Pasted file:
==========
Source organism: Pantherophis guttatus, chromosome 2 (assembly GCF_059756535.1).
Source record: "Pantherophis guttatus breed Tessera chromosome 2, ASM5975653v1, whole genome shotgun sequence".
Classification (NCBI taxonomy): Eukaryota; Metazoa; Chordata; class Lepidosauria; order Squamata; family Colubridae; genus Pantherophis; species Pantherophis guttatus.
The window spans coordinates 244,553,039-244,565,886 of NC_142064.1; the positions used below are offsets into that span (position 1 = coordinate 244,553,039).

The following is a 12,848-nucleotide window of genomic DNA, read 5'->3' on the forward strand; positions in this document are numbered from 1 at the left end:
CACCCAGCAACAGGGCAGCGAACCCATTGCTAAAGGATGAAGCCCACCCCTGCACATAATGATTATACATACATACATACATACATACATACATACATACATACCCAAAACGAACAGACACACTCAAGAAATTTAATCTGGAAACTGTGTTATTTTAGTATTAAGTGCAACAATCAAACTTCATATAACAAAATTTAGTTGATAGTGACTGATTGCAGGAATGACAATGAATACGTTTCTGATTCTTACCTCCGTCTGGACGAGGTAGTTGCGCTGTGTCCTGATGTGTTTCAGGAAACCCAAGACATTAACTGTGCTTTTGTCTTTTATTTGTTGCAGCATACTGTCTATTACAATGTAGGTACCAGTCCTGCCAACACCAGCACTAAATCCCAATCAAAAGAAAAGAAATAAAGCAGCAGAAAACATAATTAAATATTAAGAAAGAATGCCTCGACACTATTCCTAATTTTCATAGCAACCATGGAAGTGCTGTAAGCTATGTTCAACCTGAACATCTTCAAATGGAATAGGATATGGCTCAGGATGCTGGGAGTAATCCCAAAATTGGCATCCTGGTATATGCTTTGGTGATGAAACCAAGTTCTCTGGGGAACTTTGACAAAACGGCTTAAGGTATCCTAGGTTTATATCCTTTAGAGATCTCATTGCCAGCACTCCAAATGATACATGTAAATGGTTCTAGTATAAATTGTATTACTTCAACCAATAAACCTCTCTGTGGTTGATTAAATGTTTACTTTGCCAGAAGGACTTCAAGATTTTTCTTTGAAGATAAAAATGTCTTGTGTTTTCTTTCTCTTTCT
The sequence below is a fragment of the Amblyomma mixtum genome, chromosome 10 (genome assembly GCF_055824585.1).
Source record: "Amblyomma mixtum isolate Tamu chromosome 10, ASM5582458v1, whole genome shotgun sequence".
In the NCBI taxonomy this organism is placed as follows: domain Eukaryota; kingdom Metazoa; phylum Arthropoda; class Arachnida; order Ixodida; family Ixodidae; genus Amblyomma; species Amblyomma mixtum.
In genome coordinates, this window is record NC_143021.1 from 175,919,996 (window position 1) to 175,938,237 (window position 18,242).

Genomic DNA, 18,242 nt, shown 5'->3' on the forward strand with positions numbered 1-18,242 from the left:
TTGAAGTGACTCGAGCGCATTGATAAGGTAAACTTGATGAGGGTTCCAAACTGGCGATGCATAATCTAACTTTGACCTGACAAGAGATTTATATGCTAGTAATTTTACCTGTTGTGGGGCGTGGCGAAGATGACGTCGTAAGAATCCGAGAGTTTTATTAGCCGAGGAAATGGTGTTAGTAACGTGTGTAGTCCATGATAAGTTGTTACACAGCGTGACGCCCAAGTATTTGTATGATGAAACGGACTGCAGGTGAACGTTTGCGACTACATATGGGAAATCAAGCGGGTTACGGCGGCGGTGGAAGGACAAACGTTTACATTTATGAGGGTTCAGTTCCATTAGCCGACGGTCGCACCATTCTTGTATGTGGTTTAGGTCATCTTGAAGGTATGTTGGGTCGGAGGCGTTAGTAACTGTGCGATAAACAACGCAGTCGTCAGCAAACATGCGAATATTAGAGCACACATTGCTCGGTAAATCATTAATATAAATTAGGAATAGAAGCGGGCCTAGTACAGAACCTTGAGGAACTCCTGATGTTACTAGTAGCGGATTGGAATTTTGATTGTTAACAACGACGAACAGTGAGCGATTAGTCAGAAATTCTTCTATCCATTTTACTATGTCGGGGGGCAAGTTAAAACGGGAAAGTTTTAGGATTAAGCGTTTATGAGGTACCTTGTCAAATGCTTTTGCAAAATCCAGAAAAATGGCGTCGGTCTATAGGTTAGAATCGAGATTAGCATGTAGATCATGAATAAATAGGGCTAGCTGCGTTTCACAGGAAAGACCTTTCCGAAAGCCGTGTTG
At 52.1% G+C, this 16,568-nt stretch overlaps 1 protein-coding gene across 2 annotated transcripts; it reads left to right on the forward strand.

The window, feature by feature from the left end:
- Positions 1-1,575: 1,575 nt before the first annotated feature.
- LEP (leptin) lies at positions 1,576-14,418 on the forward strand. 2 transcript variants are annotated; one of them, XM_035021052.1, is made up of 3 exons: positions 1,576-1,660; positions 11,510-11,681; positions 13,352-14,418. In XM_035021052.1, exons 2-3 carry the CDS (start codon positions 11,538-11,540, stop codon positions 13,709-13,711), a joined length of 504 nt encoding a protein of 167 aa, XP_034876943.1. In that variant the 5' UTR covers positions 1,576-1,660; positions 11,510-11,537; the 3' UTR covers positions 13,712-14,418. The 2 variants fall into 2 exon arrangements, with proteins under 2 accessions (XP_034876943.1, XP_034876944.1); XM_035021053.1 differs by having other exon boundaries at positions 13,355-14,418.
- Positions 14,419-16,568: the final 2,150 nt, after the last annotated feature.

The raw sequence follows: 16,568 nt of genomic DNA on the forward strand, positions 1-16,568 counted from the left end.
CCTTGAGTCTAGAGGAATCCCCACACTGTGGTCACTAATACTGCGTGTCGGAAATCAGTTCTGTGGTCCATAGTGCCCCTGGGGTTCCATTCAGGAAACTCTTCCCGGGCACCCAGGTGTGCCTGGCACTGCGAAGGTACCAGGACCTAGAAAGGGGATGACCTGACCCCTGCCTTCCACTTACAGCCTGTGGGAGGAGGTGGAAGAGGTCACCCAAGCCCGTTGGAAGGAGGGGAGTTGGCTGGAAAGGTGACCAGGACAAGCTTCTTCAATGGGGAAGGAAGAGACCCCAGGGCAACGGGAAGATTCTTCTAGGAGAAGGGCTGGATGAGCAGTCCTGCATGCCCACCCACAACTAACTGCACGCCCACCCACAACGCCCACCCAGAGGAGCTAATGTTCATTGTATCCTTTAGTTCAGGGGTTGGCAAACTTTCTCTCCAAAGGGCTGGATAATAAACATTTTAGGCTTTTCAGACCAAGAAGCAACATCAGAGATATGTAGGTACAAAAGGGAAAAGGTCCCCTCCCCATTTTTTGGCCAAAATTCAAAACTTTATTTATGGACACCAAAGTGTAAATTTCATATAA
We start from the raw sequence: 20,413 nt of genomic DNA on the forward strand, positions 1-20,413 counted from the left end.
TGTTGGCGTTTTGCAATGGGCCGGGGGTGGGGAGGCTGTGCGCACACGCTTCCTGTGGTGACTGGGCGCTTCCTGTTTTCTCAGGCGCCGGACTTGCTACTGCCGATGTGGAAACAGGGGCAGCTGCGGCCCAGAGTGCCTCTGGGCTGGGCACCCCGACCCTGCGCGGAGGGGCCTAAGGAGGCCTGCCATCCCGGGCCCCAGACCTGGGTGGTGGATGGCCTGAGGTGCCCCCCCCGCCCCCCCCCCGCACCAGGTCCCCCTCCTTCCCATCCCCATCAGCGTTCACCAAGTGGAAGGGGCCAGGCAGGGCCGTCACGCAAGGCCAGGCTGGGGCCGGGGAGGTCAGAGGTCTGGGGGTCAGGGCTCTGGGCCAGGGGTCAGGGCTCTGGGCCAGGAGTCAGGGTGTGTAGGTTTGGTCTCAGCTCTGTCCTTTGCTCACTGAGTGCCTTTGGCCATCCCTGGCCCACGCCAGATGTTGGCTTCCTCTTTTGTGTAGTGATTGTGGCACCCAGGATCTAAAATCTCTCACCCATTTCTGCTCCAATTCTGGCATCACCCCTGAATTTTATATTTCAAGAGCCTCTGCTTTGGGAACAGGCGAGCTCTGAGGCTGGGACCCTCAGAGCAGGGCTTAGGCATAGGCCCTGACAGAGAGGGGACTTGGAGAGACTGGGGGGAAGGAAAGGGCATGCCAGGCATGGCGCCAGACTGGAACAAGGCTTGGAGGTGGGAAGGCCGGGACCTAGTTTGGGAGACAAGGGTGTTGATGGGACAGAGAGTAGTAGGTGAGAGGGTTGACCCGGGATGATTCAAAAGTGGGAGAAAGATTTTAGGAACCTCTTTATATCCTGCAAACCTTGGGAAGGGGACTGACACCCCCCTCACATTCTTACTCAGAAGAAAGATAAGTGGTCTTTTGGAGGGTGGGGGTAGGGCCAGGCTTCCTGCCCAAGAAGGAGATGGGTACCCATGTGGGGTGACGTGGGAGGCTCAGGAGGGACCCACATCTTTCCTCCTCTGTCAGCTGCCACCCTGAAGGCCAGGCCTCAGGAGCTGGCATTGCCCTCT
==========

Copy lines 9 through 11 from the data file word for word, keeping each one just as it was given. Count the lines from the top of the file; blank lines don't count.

In the NCBI taxonomy this organism is placed as follows: domain Eukaryota; kingdom Metazoa; phylum Arthropoda; class Arachnida; order Ixodida; family Ixodidae; genus Amblyomma; species Amblyomma mixtum.
In genome coordinates, this window is record NC_143021.1 from 175,919,996 (window position 1) to 175,938,237 (window position 18,242).

Genomic DNA, 18,242 nt, shown 5'->3' on the forward strand with positions numbered 1-18,242 from the left: